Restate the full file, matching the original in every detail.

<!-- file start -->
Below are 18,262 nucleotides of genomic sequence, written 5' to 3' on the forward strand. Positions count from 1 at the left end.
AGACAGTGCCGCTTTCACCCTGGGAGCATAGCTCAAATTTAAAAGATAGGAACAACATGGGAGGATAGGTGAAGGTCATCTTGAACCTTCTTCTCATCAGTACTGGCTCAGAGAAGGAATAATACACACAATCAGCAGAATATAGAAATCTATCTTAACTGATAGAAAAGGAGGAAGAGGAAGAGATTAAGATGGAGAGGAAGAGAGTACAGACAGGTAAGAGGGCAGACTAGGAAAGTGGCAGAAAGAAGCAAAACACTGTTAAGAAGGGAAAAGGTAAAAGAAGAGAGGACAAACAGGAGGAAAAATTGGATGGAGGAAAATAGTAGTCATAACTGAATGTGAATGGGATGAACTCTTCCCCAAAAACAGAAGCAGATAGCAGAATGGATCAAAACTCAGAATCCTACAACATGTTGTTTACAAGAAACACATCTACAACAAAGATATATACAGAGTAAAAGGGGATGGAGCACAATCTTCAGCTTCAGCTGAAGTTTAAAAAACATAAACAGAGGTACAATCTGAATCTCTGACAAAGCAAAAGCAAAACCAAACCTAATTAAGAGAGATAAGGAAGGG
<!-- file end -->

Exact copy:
Below are 18,262 nucleotides of genomic sequence, written 5' to 3' on the forward strand. Positions count from 1 at the left end.
AGACAGTGCCGCTTTCACCCTGGGAGCATAGCTCAAATTTAAAAGATAGGAACAACATGGGAGGATAGGTGAAGGTCATCTTGAACCTTCTTCTCATCAGTACTGGCTCAGAGAAGGAATAATACACACAATCAGCAGAATATAGAAATCTATCTTAACTGATAGAAAAGGAGGAAGAGGAAGAGATTAAGATGGAGAGGAAGAGAGTACAGACAGGTAAGAGGGCAGACTAGGAAAGTGGCAGAAAGAAGCAAAACACTGTTAAGAAGGGAAAAGGTAAAAGAAGAGAGGACAAACAGGAGGAAAAATTGGATGGAGGAAAATAGTAGTCATAACTGAATGTGAATGGGATGAACTCTTCCCCAAAAACAGAAGCAGATAGCAGAATGGATCAAAACTCAGAATCCTACAACATGTTGTTTACAAGAAACACATCTACAACAAAGATATATACAGAGTAAAAGGGGATGGAGCACAATCTTCAGCTTCAGCTGAAGTTTAAAAAACATAAACAGAGGTACAATCTGAATCTCTGACAAAGCAAAAGCAAAACCAAACCTAATTAAGAGAGATAAGGAAGGG